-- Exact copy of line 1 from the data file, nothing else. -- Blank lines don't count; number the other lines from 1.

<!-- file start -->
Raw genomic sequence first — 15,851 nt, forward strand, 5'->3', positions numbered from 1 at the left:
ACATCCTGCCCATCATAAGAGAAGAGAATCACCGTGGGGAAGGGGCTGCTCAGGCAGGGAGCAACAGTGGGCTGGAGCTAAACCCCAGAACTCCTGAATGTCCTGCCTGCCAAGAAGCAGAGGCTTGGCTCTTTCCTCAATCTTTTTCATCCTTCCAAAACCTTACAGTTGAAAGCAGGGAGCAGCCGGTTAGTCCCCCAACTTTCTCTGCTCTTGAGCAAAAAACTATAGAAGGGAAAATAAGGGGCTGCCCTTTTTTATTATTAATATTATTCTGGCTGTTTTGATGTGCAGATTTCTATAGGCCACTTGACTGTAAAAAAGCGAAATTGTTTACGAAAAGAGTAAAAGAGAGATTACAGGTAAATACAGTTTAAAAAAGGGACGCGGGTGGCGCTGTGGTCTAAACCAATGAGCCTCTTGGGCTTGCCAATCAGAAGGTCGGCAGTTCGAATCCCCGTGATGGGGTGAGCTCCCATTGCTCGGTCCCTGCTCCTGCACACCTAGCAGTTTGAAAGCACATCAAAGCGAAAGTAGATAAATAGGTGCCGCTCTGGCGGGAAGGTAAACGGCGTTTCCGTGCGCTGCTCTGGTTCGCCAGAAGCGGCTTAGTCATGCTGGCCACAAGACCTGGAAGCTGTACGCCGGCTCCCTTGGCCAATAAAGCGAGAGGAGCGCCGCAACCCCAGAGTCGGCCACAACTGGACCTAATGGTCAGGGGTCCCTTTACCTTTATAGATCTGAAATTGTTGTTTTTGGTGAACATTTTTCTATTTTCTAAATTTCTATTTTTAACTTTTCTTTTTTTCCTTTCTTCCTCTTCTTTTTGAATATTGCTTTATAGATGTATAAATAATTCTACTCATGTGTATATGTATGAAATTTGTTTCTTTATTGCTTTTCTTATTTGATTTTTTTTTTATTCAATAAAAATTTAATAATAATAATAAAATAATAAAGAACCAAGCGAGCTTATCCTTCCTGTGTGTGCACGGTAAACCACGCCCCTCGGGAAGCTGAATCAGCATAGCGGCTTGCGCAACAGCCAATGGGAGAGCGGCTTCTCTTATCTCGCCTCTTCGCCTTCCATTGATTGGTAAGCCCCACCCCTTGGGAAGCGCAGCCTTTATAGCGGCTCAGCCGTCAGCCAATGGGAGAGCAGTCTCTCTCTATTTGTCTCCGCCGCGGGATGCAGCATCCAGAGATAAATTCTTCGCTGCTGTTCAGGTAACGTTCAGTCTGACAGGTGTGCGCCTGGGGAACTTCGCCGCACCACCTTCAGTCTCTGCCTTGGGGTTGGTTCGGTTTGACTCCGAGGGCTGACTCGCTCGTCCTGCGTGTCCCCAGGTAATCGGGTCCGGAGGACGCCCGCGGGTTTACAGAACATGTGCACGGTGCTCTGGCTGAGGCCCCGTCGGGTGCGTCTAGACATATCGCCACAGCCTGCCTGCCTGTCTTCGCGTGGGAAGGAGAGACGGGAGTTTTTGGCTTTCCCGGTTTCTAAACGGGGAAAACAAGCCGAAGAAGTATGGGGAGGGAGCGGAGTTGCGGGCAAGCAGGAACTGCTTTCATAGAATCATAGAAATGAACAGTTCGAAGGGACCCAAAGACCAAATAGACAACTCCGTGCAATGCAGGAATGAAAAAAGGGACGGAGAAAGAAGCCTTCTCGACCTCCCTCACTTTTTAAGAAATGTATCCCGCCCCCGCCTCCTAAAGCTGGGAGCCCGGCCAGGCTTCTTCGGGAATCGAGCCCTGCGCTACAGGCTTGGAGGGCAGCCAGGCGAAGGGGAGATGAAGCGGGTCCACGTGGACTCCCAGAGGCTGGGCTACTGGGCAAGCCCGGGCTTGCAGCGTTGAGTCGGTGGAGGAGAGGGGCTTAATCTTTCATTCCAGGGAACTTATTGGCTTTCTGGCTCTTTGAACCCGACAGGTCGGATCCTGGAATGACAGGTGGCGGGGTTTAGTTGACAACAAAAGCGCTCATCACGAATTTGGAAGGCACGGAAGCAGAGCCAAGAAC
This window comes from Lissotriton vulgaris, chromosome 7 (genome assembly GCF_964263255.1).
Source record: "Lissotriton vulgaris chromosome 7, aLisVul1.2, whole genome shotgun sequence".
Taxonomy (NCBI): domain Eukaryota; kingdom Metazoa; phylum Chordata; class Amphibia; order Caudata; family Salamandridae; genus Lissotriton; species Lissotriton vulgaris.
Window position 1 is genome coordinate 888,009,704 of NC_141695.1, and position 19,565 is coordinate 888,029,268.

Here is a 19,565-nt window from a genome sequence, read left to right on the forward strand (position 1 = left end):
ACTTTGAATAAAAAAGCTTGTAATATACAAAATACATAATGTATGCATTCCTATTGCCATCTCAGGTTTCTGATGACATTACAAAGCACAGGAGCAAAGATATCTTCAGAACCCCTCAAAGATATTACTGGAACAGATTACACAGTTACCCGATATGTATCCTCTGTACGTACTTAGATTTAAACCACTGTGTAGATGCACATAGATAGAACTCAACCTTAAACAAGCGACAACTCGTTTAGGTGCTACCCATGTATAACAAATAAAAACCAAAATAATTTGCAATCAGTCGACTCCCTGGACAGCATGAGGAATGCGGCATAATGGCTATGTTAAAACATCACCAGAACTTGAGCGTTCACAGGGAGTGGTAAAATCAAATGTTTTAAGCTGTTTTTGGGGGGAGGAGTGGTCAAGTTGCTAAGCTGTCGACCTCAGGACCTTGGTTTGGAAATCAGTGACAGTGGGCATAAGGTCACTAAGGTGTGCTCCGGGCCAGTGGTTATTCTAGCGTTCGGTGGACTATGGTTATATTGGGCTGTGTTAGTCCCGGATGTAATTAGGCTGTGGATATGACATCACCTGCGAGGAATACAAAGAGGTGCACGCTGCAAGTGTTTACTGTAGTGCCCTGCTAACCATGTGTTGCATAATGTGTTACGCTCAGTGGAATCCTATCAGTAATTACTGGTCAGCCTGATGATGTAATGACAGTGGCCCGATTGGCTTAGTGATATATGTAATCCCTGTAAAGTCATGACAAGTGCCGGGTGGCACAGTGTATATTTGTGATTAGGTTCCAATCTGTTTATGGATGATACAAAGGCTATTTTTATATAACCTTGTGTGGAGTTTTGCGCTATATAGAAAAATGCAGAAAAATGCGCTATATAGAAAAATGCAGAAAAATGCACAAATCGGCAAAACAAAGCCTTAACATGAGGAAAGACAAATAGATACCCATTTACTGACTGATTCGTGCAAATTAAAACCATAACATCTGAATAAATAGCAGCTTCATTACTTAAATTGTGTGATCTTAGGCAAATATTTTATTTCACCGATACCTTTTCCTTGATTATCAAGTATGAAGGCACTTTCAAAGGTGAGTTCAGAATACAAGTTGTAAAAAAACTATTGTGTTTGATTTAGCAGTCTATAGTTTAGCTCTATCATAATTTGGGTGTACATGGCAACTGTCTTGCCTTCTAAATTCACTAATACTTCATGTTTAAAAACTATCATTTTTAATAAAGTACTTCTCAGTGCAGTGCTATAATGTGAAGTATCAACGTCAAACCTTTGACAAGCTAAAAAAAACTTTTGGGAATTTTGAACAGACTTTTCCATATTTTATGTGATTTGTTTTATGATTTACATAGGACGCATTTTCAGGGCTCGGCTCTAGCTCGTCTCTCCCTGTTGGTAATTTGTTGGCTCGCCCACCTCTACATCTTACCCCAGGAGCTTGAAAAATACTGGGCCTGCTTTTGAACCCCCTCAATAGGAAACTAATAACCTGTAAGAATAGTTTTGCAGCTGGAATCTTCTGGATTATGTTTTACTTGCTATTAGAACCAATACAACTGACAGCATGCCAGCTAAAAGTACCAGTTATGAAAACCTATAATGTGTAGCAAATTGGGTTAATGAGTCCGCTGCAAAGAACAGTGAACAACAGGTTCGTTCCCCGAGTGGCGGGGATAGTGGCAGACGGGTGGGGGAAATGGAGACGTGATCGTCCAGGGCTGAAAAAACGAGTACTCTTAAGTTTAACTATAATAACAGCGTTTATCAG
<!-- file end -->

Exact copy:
Raw genomic sequence first — 15,851 nt, forward strand, 5'->3', positions numbered from 1 at the left: